BROMIDE INTOXICATION

A toxic disorder produced by excessive use of bromides, usually taken to relieve tension, alleviate physical discomfort or induce sleep.Bromide poisoning is not so common today as it was when this drug was widely available in commercial preparations and used for self-medication. It is also less frequently prescribed by physicians for nervous and mental disorders. Yet there is still a problem, since bromides are still overused by many individuals to relieve tension or combat the aftereffects of alcohol. Elderly and arteriosclerotic individuals are particularly susceptible to bromide intoxication.The first signs of bromide intoxication are weakness, irritability, drowsiness, inability to concentrate, and memory defect. If the drug continues to accumulate in the system, it may result in a psychotic reaction that is characterized by confusion, disorientation, clouding of consciousness, restlessness, excitement, apprehension, loss of memory, and hallucinations. These symptoms constitute a delirious state which may last for ten days to two months.Treatment consists in the general elimination of the drug from the body by forcing of liquids and administration of sodium or ammonium chloride. See TOXIC PSYCHOSES.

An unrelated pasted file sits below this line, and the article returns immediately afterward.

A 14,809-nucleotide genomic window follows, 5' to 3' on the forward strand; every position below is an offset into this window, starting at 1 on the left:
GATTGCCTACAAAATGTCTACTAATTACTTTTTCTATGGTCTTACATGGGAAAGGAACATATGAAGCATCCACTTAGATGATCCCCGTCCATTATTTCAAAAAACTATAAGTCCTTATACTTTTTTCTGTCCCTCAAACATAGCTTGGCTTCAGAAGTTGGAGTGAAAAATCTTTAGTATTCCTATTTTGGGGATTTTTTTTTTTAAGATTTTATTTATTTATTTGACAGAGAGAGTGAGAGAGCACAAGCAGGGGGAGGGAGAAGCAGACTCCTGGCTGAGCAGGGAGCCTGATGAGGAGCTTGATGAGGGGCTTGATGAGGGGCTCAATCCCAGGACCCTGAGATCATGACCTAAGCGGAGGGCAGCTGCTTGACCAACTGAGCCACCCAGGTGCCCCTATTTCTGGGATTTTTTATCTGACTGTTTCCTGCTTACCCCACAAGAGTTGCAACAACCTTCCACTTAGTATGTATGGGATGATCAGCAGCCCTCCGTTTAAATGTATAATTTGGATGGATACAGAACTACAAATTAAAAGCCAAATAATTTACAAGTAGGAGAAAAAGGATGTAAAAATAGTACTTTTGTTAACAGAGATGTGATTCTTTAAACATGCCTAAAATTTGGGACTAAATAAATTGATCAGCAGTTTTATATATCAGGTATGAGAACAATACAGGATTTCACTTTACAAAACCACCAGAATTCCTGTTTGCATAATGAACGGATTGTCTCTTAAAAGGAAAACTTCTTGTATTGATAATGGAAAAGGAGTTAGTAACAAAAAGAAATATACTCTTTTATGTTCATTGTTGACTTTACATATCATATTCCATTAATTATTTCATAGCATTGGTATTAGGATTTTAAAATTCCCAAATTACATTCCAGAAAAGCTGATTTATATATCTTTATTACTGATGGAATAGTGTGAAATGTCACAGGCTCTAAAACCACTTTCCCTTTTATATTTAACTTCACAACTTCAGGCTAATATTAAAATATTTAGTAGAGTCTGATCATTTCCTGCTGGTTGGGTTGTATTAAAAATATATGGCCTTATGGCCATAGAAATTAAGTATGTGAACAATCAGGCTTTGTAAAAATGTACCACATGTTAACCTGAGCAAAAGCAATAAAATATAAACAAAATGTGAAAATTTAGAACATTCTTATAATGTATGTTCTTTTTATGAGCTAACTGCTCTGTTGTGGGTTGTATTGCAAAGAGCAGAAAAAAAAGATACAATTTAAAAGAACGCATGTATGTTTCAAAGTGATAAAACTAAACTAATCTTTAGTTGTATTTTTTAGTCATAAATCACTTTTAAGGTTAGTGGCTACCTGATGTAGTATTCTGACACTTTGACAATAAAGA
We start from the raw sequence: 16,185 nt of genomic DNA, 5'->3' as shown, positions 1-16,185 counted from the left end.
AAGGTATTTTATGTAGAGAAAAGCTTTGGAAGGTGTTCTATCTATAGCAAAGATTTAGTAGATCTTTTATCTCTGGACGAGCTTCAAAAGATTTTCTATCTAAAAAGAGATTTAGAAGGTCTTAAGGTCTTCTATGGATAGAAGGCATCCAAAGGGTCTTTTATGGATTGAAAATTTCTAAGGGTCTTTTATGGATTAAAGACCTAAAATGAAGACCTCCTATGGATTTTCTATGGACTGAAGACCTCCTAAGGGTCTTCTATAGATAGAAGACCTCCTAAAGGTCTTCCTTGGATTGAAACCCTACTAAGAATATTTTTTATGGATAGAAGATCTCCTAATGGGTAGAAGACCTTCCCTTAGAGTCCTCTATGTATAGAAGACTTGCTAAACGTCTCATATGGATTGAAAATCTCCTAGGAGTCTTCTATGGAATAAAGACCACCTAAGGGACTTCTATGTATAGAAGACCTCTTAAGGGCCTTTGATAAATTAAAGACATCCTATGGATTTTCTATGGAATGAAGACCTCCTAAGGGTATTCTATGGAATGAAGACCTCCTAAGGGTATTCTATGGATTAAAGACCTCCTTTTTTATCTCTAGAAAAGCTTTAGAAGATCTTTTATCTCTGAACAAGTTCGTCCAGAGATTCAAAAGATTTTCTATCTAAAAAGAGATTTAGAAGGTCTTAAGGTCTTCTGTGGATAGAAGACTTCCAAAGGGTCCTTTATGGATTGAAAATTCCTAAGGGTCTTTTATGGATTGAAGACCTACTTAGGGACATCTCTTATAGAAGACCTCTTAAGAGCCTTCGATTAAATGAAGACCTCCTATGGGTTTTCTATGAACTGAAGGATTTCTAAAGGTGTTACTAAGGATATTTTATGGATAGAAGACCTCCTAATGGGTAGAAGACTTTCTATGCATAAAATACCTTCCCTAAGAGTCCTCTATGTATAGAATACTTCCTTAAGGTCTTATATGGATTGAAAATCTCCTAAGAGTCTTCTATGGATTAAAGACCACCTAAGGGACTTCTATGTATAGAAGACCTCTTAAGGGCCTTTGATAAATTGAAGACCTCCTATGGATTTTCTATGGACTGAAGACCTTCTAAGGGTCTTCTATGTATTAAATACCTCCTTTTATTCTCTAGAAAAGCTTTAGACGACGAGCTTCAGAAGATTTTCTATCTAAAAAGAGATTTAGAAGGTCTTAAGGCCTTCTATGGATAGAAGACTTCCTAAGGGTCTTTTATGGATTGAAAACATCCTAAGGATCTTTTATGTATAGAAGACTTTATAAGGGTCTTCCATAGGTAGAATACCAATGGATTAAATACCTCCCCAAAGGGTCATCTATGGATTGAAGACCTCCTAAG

Cite this page: Nugent, Pam M.S., "BROMIDE INTOXICATION," in PsychologyDictionary.org, November 28, 2018, https://psychologydictionary.org/bromide-intoxication/ (accessed January 20, 2019).
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